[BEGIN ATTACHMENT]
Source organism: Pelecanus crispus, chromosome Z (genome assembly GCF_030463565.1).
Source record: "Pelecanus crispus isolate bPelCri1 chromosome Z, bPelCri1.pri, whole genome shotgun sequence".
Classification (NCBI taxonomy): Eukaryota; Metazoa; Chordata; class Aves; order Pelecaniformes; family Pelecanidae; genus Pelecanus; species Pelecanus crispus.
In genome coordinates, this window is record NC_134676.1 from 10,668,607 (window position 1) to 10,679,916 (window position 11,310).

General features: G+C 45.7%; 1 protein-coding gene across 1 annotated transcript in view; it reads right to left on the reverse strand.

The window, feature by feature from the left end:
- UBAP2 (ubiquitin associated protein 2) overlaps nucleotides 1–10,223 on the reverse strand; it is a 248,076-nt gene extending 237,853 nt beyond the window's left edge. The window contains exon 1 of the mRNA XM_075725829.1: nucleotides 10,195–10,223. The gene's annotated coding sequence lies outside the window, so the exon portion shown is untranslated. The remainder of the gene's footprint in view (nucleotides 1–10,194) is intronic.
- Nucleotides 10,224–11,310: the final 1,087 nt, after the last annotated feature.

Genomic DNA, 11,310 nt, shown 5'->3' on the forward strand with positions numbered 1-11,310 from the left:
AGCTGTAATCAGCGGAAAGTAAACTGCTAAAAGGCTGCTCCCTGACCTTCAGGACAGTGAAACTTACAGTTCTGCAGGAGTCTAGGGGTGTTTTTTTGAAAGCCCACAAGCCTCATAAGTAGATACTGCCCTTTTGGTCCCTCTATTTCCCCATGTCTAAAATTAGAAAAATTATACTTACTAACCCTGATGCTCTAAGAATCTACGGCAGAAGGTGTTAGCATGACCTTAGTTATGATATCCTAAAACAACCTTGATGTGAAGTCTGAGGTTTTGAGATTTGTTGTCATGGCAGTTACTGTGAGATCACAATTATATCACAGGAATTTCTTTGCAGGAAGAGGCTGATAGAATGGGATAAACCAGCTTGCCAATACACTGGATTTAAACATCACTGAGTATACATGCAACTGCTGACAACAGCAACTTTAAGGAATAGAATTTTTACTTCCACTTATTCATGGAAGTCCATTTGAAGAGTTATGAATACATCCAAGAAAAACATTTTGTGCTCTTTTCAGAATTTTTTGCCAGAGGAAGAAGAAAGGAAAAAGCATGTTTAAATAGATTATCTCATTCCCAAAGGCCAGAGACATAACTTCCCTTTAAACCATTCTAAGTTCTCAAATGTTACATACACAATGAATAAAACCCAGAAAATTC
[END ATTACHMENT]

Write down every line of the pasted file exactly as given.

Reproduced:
Source organism: Pelecanus crispus, chromosome Z (genome assembly GCF_030463565.1).
Source record: "Pelecanus crispus isolate bPelCri1 chromosome Z, bPelCri1.pri, whole genome shotgun sequence".
Classification (NCBI taxonomy): Eukaryota; Metazoa; Chordata; class Aves; order Pelecaniformes; family Pelecanidae; genus Pelecanus; species Pelecanus crispus.
In genome coordinates, this window is record NC_134676.1 from 10,668,607 (window position 1) to 10,679,916 (window position 11,310).

General features: G+C 45.7%; 1 protein-coding gene across 1 annotated transcript in view; it reads right to left on the reverse strand.

The window, feature by feature from the left end:
- UBAP2 (ubiquitin associated protein 2) overlaps nucleotides 1–10,223 on the reverse strand; it is a 248,076-nt gene extending 237,853 nt beyond the window's left edge. The window contains exon 1 of the mRNA XM_075725829.1: nucleotides 10,195–10,223. The gene's annotated coding sequence lies outside the window, so the exon portion shown is untranslated. The remainder of the gene's footprint in view (nucleotides 1–10,194) is intronic.
- Nucleotides 10,224–11,310: the final 1,087 nt, after the last annotated feature.

Genomic DNA, 11,310 nt, shown 5'->3' on the forward strand with positions numbered 1-11,310 from the left:
AGCTGTAATCAGCGGAAAGTAAACTGCTAAAAGGCTGCTCCCTGACCTTCAGGACAGTGAAACTTACAGTTCTGCAGGAGTCTAGGGGTGTTTTTTTGAAAGCCCACAAGCCTCATAAGTAGATACTGCCCTTTTGGTCCCTCTATTTCCCCATGTCTAAAATTAGAAAAATTATACTTACTAACCCTGATGCTCTAAGAATCTACGGCAGAAGGTGTTAGCATGACCTTAGTTATGATATCCTAAAACAACCTTGATGTGAAGTCTGAGGTTTTGAGATTTGTTGTCATGGCAGTTACTGTGAGATCACAATTATATCACAGGAATTTCTTTGCAGGAAGAGGCTGATAGAATGGGATAAACCAGCTTGCCAATACACTGGATTTAAACATCACTGAGTATACATGCAACTGCTGACAACAGCAACTTTAAGGAATAGAATTTTTACTTCCACTTATTCATGGAAGTCCATTTGAAGAGTTATGAATACATCCAAGAAAAACATTTTGTGCTCTTTTCAGAATTTTTTGCCAGAGGAAGAAGAAAGGAAAAAGCATGTTTAAATAGATTATCTCATTCCCAAAGGCCAGAGACATAACTTCCCTTTAAACCATTCTAAGTTCTCAAATGTTACATACACAATGAATAAAACCCAGAAAATTC